Book of the Week: bug-eyed & bird-brained by Rick Clark with Sumi illustrations by Fumiko Kimura
Rick Clark is a poet, editor, and educator who has also dabbled in classical violin, birds, filmmaking, photography, Zen, and yoga. Rick’s lifelong love of birds and other small creatures have become the central focus of his haiku. In the Introduction, he writes “I like to think I have within me the compassion that Issa felt for small creatures and expressed in many of his haiku. I like to believe that we all have this same compassion within us, perhaps nearer the surface in some while in others deeply buried and hidden — along with a sea of grief waiting to be felt and shared. Bird, bug, and small creature haiku help me stay in touch. I hope that reading them helps the reader stay in touch with small creatures as well.”
bug-eyed and bird-brained can be ordered from Red Moon Press and other examples of Rick’s haiku can be found on Living Senryu Anthology.
The artist, Fumiko Kimura, writes about her art in the book: “I chose special, traditional tools and materials to produce the illustrations and haiga in Bug-eyed and Bird-brained. My approach emphasized “purity” and seeks to honor the legacy of brush painting originating in China and culminating in Japan. I collected and used fresh rainwater to produce the ink solutions and rinse the brushes. I gather such “pure” water after it’s been raining for about thirty minutes during the “midstream” rain.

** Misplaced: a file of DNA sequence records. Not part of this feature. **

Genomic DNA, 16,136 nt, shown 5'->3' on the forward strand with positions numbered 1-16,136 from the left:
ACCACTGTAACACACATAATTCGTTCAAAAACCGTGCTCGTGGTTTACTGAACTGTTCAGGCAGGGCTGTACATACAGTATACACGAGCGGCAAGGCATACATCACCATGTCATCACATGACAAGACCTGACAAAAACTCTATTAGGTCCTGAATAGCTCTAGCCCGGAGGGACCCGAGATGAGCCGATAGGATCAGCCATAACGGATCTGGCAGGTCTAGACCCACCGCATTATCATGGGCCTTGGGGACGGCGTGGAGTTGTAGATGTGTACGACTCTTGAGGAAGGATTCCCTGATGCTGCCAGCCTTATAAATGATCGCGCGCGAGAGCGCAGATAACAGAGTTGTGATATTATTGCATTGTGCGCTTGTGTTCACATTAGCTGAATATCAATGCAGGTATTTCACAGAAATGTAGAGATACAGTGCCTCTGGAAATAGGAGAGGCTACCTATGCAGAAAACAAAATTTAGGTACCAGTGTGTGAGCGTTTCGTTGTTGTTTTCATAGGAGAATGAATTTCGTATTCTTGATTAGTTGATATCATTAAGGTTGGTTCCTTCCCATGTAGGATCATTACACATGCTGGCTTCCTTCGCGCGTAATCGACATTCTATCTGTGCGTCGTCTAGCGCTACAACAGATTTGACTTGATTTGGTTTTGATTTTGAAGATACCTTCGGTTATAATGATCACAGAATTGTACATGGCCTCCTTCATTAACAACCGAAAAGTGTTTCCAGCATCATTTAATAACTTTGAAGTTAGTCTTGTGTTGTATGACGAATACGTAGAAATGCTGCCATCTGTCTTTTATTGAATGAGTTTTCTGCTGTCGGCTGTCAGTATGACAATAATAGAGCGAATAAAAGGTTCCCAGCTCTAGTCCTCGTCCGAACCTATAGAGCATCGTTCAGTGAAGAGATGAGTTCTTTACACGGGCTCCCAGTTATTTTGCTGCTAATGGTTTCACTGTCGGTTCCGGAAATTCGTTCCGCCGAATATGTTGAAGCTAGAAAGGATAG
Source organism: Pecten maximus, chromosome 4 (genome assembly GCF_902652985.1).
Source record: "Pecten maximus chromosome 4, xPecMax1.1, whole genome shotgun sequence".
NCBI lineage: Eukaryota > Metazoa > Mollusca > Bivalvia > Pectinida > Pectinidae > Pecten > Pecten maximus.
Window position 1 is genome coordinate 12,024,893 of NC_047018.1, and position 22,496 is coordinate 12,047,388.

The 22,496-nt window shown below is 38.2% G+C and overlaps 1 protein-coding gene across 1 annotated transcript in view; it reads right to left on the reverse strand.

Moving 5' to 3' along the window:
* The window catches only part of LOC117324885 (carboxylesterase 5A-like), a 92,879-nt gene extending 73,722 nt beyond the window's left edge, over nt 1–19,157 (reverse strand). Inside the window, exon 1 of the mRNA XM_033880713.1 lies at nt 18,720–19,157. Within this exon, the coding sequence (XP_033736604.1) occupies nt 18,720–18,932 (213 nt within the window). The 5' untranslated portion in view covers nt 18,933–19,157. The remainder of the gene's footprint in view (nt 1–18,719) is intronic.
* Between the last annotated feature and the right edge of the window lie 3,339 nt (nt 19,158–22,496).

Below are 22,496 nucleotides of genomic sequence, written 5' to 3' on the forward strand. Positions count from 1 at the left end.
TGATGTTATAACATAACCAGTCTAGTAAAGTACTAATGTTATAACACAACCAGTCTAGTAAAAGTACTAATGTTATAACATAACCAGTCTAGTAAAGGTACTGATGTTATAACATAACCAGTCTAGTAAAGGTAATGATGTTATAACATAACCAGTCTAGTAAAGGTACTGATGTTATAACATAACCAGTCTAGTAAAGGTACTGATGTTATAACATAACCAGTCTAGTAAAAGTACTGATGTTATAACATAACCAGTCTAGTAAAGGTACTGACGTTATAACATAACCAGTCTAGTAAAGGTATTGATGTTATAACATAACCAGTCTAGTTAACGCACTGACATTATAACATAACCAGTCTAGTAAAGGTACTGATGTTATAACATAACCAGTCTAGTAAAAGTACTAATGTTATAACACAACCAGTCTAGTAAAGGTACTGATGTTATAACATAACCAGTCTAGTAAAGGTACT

parked right on top
of the no-parking sign —
the wind-ruffled crow
the one-legged sparrow —
still embraced by the clan
on the power line
my popular wife —
her nose visited today
by a butterfly
a friend’s friend
killed in Mali — I resist
swatting a fruit fly
You can read the entire book in the THF Digital Library and please share your favorite poem from the book with us.
Do you have a chapbook published in 2016 or earlier that you would like featured as a Book of the Week? Contact us for details. Haiku featured in the Book of the Week Archive are selected by THF Digital Librarian Dan Campbell and are used with permission.
This Post Has 4 Comments
The guy who swept his path before making a step to avoid stepping on an ant,,, Who was that? That was Issa, wasn’t it? Rick Clark refusing to swat a fruit fly make me think of Issa! Rick’s every haiku seems to me morally charged, I love it already, before even reading the “bug-eyed and bird-brained” collection.
Talking about collections,,, The Writers & Lovers Studio has just published an international collection of erotic haiku titled, “Sucking Mangoes Naked” which seems to be another take on the same subject ,,,
Thanks Tad for the comment on Rick’s haiku and I will see if I can get a copy of Sucking Mangoes Naked for the THF library!
There must be something special in someone who notices and appreciates the wonder in small creatures. Rick Clark’s poems speak of this admiration and kindness, and Fumiko Kimura’s art work is a lovely accompaniment.
late June afternoon —
even the ants
cast long shadows
Thank you for the comment Ingrid, I am sure Rick and Fumiko would appreciate it.
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